In England and Northern Ireland there is currently a stamp duty holiday on homes costing up to £500,000
Homebuyers who want to take advantage of the stamp duty holiday have been warned to act quickly as high demand for mortgages and coronavirus restrictions are creating delays in the process.
David Hollingworth of brokers L&C said getting a mortgage was taking about double the usual time as lenders struggled with the volume of business, and needed longer to review some applications.
To get a mortgage offer in normal times you are usually looking at a couple of weeks from the application, he said, now you could be expecting it to take at least a month, or possibly longer.
For self-employed borrowers, for instance, most lenders are looking closely at recent bank statements, instead of two years’ business accounts as previously.
They are essentially underwriting individual cases and they only have so many staff to do that, he said.
In England and Northern Ireland there is currently a stamp duty holiday on homes costing up to £500,000, while in Scotland and Wales the tax-break is for properties costing up to £250,000.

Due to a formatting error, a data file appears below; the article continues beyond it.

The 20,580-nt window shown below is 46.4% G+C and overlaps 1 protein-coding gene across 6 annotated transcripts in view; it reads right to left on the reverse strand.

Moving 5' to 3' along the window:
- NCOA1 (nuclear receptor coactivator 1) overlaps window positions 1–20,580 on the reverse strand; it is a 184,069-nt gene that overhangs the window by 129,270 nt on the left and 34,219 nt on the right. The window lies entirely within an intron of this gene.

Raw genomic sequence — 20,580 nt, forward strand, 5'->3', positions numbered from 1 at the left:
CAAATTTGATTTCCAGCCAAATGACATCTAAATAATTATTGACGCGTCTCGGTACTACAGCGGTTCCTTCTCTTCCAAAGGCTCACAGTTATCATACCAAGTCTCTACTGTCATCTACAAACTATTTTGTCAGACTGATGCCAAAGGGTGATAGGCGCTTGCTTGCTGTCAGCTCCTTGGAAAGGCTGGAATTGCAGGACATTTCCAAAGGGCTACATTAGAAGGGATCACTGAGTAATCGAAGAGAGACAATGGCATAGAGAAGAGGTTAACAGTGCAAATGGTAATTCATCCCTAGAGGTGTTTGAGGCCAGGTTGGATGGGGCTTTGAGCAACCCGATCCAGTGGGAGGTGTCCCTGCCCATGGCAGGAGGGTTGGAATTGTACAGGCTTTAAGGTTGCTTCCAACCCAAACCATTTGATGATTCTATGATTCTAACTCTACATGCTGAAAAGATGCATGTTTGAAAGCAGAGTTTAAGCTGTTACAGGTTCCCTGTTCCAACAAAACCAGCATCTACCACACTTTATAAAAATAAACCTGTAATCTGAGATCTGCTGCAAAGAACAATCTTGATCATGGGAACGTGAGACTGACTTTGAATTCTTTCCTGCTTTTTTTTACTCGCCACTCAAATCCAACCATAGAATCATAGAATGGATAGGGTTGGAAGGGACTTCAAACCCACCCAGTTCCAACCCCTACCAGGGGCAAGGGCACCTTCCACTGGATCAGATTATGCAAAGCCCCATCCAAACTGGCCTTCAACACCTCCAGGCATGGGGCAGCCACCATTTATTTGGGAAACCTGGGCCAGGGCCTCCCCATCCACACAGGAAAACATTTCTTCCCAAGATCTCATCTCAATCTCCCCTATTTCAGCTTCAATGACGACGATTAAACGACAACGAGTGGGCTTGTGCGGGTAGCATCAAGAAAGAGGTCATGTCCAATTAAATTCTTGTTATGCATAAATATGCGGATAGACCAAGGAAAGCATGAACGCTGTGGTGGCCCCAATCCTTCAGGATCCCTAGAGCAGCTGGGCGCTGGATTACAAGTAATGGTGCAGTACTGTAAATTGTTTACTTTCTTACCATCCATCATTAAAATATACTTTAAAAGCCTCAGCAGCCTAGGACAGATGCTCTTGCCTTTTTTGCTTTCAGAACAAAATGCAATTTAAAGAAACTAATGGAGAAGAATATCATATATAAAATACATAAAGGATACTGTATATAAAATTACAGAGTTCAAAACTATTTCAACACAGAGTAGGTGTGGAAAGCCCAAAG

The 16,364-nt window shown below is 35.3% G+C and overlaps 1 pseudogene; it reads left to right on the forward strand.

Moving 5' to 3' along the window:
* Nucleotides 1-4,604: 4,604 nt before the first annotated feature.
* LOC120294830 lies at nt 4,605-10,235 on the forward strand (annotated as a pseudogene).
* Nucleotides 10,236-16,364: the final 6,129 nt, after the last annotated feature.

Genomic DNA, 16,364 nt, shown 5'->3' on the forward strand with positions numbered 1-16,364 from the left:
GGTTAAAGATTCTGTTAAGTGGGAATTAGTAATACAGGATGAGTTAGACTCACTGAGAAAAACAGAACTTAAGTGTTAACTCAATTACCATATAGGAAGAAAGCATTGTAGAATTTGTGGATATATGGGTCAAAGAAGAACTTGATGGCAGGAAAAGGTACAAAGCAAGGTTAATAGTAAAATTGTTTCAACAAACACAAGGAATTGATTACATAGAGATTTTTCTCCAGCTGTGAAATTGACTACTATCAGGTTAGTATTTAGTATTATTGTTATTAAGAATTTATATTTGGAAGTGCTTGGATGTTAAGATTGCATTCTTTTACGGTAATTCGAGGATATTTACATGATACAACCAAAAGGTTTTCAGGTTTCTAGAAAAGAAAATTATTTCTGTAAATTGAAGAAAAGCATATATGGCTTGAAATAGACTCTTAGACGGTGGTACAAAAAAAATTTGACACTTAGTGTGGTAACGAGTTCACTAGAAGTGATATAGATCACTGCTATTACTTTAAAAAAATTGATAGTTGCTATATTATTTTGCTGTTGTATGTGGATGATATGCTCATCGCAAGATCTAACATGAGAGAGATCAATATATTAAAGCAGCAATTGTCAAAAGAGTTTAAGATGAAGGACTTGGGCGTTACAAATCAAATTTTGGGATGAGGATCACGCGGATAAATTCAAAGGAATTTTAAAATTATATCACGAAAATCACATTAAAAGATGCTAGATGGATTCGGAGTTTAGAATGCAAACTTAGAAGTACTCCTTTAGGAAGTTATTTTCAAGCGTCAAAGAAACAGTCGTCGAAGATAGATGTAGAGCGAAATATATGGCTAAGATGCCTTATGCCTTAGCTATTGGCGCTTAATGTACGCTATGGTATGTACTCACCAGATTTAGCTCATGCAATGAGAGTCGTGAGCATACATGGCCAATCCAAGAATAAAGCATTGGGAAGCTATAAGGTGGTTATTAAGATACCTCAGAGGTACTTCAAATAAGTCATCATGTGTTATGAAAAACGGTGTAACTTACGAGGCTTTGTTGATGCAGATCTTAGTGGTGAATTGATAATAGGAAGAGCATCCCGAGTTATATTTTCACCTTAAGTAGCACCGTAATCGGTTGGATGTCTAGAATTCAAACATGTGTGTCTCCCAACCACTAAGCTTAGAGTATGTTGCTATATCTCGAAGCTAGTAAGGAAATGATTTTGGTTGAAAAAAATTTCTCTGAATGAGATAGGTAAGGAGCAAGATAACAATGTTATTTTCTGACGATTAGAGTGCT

The holiday has helped fuel a housing market that was already thriving after it came out of lockdown in the spring.
The conveyancing process is also taking longer, Hollingworth said. Local searches are taking longer because in some councils staff have been redeployed – the new lockdown could have an impact too.
Hollingworth said L&C was already warning people about the end of the stamp duty holiday on 31 March.
Buying a home can take three months at the best of times – if you’re not in the process soon you can’t be banking on completing by the end of March, he said.
Last week, online broker Trussle said it was currently taking 115 days to complete a home purchase, meaning buyers would need to make a mortgage application on a property by 6 December. However, in some parts of the country the process is taking longer, with buyers in the East Midlands taking 166 days to complete a deal.
This article is for information purposes only.
Please remember that financial investments may rise or fall and past performance does not guarantee future performance in respect of income or capital growth; you may not get back the amount you invested.
There is no obligation to purchase anything but, if you decide to do so, you are strongly advised to consult a professional adviser before making any investment decisions.